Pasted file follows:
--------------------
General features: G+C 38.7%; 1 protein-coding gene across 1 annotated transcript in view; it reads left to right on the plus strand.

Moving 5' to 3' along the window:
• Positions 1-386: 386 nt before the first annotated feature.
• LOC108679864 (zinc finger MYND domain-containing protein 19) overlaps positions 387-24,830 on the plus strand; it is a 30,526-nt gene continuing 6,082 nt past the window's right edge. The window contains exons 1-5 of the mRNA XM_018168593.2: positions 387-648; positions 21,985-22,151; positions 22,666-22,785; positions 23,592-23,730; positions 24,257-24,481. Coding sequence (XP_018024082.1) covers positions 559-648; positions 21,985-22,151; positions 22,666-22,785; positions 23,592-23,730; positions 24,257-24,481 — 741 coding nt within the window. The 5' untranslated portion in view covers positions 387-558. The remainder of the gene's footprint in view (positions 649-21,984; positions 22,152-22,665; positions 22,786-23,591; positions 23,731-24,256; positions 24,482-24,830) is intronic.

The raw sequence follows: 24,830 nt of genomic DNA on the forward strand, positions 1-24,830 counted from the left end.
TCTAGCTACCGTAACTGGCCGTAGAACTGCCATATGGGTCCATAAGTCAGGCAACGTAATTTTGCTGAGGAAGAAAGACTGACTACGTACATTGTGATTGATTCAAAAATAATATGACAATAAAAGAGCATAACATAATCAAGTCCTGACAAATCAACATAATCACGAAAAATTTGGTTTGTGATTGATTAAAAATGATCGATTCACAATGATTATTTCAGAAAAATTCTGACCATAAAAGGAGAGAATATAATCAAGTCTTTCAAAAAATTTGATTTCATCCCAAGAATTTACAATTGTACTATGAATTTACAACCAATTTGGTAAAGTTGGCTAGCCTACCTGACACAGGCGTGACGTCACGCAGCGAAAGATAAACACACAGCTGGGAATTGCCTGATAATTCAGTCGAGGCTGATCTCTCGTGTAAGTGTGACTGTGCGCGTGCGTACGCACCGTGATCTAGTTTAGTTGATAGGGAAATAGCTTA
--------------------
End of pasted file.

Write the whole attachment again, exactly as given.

General features: G+C 38.7%; 1 protein-coding gene across 1 annotated transcript in view; it reads left to right on the plus strand.

Moving 5' to 3' along the window:
• Positions 1-386: 386 nt before the first annotated feature.
• LOC108679864 (zinc finger MYND domain-containing protein 19) overlaps positions 387-24,830 on the plus strand; it is a 30,526-nt gene continuing 6,082 nt past the window's right edge. The window contains exons 1-5 of the mRNA XM_018168593.2: positions 387-648; positions 21,985-22,151; positions 22,666-22,785; positions 23,592-23,730; positions 24,257-24,481. Coding sequence (XP_018024082.1) covers positions 559-648; positions 21,985-22,151; positions 22,666-22,785; positions 23,592-23,730; positions 24,257-24,481 — 741 coding nt within the window. The 5' untranslated portion in view covers positions 387-558. The remainder of the gene's footprint in view (positions 649-21,984; positions 22,152-22,665; positions 22,786-23,591; positions 23,731-24,256; positions 24,482-24,830) is intronic.

The raw sequence follows: 24,830 nt of genomic DNA on the forward strand, positions 1-24,830 counted from the left end.
TCTAGCTACCGTAACTGGCCGTAGAACTGCCATATGGGTCCATAAGTCAGGCAACGTAATTTTGCTGAGGAAGAAAGACTGACTACGTACATTGTGATTGATTCAAAAATAATATGACAATAAAAGAGCATAACATAATCAAGTCCTGACAAATCAACATAATCACGAAAAATTTGGTTTGTGATTGATTAAAAATGATCGATTCACAATGATTATTTCAGAAAAATTCTGACCATAAAAGGAGAGAATATAATCAAGTCTTTCAAAAAATTTGATTTCATCCCAAGAATTTACAATTGTACTATGAATTTACAACCAATTTGGTAAAGTTGGCTAGCCTACCTGACACAGGCGTGACGTCACGCAGCGAAAGATAAACACACAGCTGGGAATTGCCTGATAATTCAGTCGAGGCTGATCTCTCGTGTAAGTGTGACTGTGCGCGTGCGTACGCACCGTGATCTAGTTTAGTTGATAGGGAAATAGCTTA